FcγRIIa proteolysis as a diagnostic biomarker for heparin-induced thrombocytopenia
- Manuscript handled by: M Cattaneo
- Final decision: D. Lane, 11 March 2013
Correspondence: Ishac Nazi, PhD, Heath Sciences Centre 3H42, 1280 Main Street West, Hamilton, ON L8N 4K1, Canada.
Tel.: +1 905 525 9140 x20242; fax: +1 905 529 6359.
A significant challenge in the management of heparin-induced thrombocytopenia (HIT) patients is making a timely and accurate diagnosis. The readily available enzyme immunoassays (EIAs) have low specificities. In contrast, platelet activation assays have higher specificities, but they are technically demanding and not widely available. In addition, ~ 10% of samples referred for HIT testing are initially classified as indeterminate by the serotonin release assay (SRA), which further delays accurate diagnosis. HIT is characterized by platelet activation, which leads to FcγRIIa proteolysis. This raises the possibility that identification of the proteolytic fragment of FcγRIIa could serve as a surrogate marker for HIT.
To determine the specificity of platelet FcγRIIa proteolysis induced by sera from patients with HIT, and to correlate the results with those of the SRA.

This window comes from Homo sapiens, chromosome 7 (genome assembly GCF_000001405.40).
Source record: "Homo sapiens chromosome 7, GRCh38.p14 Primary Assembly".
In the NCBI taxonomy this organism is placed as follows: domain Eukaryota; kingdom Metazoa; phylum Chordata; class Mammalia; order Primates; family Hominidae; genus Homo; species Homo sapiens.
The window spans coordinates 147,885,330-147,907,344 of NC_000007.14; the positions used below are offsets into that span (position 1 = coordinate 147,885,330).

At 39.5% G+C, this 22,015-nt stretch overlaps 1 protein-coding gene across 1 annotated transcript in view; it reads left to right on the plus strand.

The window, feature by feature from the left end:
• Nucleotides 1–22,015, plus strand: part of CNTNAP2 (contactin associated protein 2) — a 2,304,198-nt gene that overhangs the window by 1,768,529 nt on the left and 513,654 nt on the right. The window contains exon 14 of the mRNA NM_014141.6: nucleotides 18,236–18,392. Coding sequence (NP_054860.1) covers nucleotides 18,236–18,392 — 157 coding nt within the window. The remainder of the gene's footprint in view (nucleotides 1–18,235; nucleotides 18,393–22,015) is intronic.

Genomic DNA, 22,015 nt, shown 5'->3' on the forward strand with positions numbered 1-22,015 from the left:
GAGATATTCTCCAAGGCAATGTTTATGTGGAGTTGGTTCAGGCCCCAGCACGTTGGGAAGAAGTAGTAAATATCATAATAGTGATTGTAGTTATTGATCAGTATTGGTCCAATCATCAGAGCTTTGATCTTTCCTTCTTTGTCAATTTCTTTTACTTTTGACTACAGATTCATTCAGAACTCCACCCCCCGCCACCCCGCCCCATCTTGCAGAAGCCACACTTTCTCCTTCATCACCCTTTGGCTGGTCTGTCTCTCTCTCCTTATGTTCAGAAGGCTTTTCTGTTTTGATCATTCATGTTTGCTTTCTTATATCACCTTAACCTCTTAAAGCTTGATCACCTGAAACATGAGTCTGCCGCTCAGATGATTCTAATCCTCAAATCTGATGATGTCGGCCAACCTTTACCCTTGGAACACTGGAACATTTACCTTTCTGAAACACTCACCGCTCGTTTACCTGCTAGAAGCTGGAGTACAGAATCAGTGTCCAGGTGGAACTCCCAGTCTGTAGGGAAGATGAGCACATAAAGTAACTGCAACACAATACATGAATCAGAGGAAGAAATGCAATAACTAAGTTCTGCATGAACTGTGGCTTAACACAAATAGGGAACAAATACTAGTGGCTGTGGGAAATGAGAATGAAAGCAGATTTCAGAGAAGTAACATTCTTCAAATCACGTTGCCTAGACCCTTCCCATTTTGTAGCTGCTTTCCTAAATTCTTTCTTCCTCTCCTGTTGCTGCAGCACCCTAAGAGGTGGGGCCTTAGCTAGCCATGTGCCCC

Sera from HIT patients and control patients with other thrombocytopenic/prothrombotic disorders were tested for their ability to proteolyse FcγRIIa. The results were correlated with anti-platelet factor 4 (PF4)/heparin antibodies (EIA), and heparin-dependent platelet activation (SRA).
Only HIT patient samples (20/20) caused heparin-dependent FcγRIIa proteolysis, similar to what was shown by the SRA. None of the samples from the other patient groups or hospital controls caused FcγRIIa proteolysis. Among nine additional samples that tested indeterminate in the SRA, FcγRIIa proteolysis resolved five samples that had a positive anti-PF4/heparin EIA result; three had no FcγRIIa proteolysis, and two were shown to have heparin-dependent FcγRIIa proteolysis
This study suggests that heparin-dependent FcγRIIa proteolysis is at least as specific as the SRA for the diagnosis of HIT.